- The new must be seen as urgent and useful. Inapplicable abstractions have no place. We are weary of air castles... Such mastery as, for example, over a piece of ice or over the chemical heat of the sun, must enter the consciousness, as must also mastery of the minutest products of matter. The retardation of spiritual realization is caused by a lack of attention to the manifestations of nature. Losing the power of observation, man loses the ability to synthesize. The abolishment of the use of money will free humanity from the blinders that impair its vision. There are moments of evolution when the walls we erect to contain conventional knowledge become obstacles. The time has come for the emancipation of knowledge, and the assumption of personal responsibility for its use. A free mind has the privilege of searching out new designs based upon unusual combinations. These hitherto undetected threads will lead it to more exalted layers of matter. Beholding play that is timid and limited, the free mind is right to point out new and better combinations. 20.
- Morya, Agni Yoga, (1929)
- I agree with Herbert Spencer in believing that thought derives its laws from that universe of things whereof the Mind is a part ; and from this I further infer that our spontaneous conceptions agree with the reality of things, and that our knowledge has a rational basis. This escape from Agnosticism seems perfectly satisfactory ; so that the philosophy of Evolution, though it is despised as being materialistic, affords a basis for belief ; while those idealistic systems whereof Kant's is the type, which are constructed out of the mind itself, notwithstanding their vast pretensions to spirituality, lead by a direct and logical path to absolute theoretical scepticism. And if the intuitions of our Intelligence in relation to the external and visible world are true, we may consistently trust the intuitions of our moral and spiritual intelligence, which testify to the absolute difference between moral good and evil, and to the imperative character of the moral sense.
- Joseph John Murphy (1893) Natural selection and spiritual freedom. Ch xi: Moral and Spiritual Intelligence. p. 233
- That there is one living and true God, the Father almighty, who is unoriginated, independent, and eternal, the creator and supporter of all worlds ; and that this God is one spiritual intelligence, one infinite mind, ever the same, never varying.
- John Gorham Palfrey, Francis Jenks (1827) "Articles of Belief" in: The Christian examiner. Vol 4, p. 189
- Spencer "was incapable", our critic haughtily re marks, "of discerning the difference between a homogeneity in matter, necessarily and blindly tending toward a heterogeneity, , and such a law of organism [sic], progress, and growth as requires a spiritual intelligence to originate and maintain it." Perheps he was a poor man! or perhaps he thought he had better discern and formulate progress where he could do it to the best advantage, and leave the postulating of spiritual intelligences to those who had a greater talent than he for building in the region of the unverifiable.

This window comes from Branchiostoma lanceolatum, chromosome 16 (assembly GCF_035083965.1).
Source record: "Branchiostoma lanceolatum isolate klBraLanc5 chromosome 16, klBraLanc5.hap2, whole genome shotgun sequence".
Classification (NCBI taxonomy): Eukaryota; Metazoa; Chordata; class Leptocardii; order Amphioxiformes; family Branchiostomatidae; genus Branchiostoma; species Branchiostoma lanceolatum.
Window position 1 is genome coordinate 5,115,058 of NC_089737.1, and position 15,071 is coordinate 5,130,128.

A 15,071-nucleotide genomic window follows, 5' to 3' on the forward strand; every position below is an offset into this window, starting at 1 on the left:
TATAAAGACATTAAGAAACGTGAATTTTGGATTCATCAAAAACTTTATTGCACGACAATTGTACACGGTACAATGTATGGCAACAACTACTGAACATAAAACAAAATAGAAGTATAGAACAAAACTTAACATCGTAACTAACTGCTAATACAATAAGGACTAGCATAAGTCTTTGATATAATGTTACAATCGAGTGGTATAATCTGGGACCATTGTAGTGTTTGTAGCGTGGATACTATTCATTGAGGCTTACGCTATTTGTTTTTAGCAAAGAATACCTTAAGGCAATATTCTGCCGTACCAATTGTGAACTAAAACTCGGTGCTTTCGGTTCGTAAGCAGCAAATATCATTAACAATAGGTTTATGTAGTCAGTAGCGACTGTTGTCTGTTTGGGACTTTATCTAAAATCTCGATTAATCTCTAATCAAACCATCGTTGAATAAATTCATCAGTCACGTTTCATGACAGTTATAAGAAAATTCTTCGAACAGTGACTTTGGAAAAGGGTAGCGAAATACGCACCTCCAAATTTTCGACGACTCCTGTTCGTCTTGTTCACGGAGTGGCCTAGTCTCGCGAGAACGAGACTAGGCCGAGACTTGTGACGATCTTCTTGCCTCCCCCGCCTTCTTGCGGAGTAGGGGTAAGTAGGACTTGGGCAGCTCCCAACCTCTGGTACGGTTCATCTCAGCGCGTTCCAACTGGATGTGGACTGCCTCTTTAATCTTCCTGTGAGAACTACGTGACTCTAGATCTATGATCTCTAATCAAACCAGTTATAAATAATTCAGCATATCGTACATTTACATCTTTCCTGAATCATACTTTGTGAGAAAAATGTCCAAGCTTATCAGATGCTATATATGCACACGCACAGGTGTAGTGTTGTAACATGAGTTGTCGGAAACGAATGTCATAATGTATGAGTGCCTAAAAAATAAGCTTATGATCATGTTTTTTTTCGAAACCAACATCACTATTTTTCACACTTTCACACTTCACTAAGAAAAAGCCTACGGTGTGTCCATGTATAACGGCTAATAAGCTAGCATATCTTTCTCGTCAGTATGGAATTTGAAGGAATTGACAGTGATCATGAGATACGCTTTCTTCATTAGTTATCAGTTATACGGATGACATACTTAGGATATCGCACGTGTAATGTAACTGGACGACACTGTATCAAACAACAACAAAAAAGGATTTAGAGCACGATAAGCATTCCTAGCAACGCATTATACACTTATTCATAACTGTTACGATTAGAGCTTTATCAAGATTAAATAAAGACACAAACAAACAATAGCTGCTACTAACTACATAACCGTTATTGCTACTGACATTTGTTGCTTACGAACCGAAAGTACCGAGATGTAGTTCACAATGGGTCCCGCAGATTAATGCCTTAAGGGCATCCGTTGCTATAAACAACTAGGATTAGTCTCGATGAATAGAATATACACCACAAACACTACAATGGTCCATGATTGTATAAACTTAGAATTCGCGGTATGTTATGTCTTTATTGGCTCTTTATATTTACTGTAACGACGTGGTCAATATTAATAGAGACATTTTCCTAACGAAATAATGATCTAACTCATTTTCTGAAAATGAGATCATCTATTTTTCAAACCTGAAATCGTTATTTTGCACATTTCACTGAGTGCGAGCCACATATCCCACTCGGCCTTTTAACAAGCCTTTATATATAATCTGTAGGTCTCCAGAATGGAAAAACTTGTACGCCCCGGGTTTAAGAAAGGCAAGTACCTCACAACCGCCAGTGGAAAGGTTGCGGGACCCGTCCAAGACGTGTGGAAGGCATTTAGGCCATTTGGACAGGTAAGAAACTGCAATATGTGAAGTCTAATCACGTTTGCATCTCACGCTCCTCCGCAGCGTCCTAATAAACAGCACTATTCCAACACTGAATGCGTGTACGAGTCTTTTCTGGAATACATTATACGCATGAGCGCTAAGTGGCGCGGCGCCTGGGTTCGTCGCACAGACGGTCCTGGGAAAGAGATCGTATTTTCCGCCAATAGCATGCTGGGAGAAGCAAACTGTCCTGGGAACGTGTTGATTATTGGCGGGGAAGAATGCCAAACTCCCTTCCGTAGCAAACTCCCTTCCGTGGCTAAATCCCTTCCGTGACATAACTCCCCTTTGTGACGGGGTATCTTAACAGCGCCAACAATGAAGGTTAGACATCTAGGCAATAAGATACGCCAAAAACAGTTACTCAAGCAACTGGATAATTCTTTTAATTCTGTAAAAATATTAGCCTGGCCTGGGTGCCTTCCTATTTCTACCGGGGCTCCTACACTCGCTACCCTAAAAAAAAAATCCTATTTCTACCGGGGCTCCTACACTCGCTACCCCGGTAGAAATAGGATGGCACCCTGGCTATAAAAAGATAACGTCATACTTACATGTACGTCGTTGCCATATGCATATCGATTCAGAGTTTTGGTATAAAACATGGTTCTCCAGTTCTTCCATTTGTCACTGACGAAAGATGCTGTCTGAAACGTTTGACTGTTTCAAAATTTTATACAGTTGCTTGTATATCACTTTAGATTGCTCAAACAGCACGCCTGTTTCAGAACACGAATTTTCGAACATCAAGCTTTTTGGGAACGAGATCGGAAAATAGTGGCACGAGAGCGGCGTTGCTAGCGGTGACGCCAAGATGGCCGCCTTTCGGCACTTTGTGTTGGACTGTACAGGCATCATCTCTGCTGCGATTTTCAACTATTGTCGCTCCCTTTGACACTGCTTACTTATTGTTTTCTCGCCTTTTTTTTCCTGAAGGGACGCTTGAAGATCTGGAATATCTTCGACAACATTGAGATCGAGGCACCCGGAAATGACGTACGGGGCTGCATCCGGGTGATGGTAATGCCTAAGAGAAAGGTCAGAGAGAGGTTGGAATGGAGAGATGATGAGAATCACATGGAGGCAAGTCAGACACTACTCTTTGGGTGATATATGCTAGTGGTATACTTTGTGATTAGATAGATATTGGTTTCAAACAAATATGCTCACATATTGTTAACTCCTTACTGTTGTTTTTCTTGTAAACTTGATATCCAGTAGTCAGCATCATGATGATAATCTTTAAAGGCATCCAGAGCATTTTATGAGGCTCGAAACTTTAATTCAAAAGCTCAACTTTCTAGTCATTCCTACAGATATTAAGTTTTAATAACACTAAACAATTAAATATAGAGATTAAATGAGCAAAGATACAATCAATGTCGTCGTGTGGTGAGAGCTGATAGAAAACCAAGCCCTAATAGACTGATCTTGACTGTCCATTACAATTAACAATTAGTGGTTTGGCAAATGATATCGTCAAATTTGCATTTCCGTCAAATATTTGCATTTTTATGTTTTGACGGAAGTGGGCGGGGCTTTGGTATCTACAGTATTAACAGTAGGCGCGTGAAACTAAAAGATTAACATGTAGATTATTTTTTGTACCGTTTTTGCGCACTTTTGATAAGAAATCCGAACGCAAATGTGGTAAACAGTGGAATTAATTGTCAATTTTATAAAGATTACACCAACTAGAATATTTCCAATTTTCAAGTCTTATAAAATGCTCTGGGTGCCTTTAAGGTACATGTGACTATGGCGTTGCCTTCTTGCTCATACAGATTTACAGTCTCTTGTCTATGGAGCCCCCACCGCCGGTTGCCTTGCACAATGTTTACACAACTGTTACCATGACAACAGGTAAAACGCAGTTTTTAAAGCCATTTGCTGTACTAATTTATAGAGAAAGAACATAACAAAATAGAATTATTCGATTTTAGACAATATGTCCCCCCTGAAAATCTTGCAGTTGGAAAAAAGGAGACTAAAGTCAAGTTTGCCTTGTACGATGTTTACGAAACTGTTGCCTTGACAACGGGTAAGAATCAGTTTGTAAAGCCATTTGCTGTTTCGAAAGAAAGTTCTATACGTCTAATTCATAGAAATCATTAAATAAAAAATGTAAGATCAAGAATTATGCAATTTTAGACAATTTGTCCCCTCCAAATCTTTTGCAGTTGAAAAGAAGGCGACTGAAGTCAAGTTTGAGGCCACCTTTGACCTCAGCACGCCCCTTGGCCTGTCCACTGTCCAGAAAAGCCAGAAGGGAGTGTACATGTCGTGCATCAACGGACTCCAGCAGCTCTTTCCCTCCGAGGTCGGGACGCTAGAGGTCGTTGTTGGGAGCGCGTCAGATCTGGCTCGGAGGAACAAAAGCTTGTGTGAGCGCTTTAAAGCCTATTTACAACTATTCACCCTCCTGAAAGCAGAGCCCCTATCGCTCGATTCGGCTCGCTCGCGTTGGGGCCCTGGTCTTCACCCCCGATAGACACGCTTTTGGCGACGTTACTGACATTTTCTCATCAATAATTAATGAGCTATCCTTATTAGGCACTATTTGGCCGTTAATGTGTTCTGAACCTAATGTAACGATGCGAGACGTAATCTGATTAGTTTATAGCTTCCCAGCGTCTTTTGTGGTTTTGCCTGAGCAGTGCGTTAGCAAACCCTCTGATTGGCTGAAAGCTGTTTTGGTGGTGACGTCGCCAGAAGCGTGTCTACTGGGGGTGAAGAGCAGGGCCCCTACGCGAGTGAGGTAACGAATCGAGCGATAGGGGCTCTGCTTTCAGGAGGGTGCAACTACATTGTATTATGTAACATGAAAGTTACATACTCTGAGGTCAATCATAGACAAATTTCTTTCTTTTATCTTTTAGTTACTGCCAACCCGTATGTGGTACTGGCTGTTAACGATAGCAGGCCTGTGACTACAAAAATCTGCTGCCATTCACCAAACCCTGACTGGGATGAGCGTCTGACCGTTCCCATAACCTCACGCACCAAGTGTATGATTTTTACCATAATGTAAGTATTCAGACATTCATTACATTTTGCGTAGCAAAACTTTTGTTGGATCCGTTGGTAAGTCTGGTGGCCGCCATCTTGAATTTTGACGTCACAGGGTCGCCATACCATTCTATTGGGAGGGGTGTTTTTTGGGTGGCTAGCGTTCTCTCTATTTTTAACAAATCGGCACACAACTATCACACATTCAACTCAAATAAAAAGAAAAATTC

- Noah Porter "Ex-president Porter on Evolution" in: Popular Science. Sept 1886. Vol. 29, nr. 37. p. 589
- History must be so revised that while the Ultimate spiritual Intelligence is not yet denied, yet any definite knowledge of it in historical terms must be carefully eliminated. They will admit that all religions have a basal truth — viz., the existence of the spiritual.
- Quote in The Churchman (1883). Vol 47. p. 395
20th century, first half
- For the transformation of the Ignorance into the integral Knowledge the growth in us of a spiritual intelligence ready to receive a higher light and canalise it for all the parts of our nature is an intermediate necessity of great importance.
- Sri Aurobindo (1872 – 1950) in: The Life Divine (1985). p. 915
- When the spiritual intelligence, which stands alone and freed from objects, reflects itself in the mind stuff, then comes awareness of the self.
- He regards man as a spiritual intelligence, and he regards matter and force as of one nature, into which that spiritual intelligence comes, in order to study and know it. He does not confuse matter and spirit. Man is the living spirit, and his three great attributes are will, activity, and the power to know. And these three attributes of the spiritual intelligence are used in relation to matter and force, which are essentially one. Then our Eastern Scientist says that this spiritual intelligence takes on matter, and makes out of it what we call bodies, in order that he may come into touch with the various worlds of the material universe.
- To such a one, or to any spiritual intelligence, those of all grades of head and heart can turn in worship, in love, in trust. From all such beings, we humans can ask for aid, counsel or guidance. The untrained brain cannot grasp the vast idea of an intracosmic God, all-pervasive, all-sustaining; the concept bewilders the intellect and chills the heart. Yet without love and trust and worship the spiritual nature cannot awake, cannot develop; it is not the object of worship but the attitude of the worshipper that rouses the emotions which stimulate spiritual growth.
- Annie Besant (1923/2003) The Spiritual Life. (1991) p. 220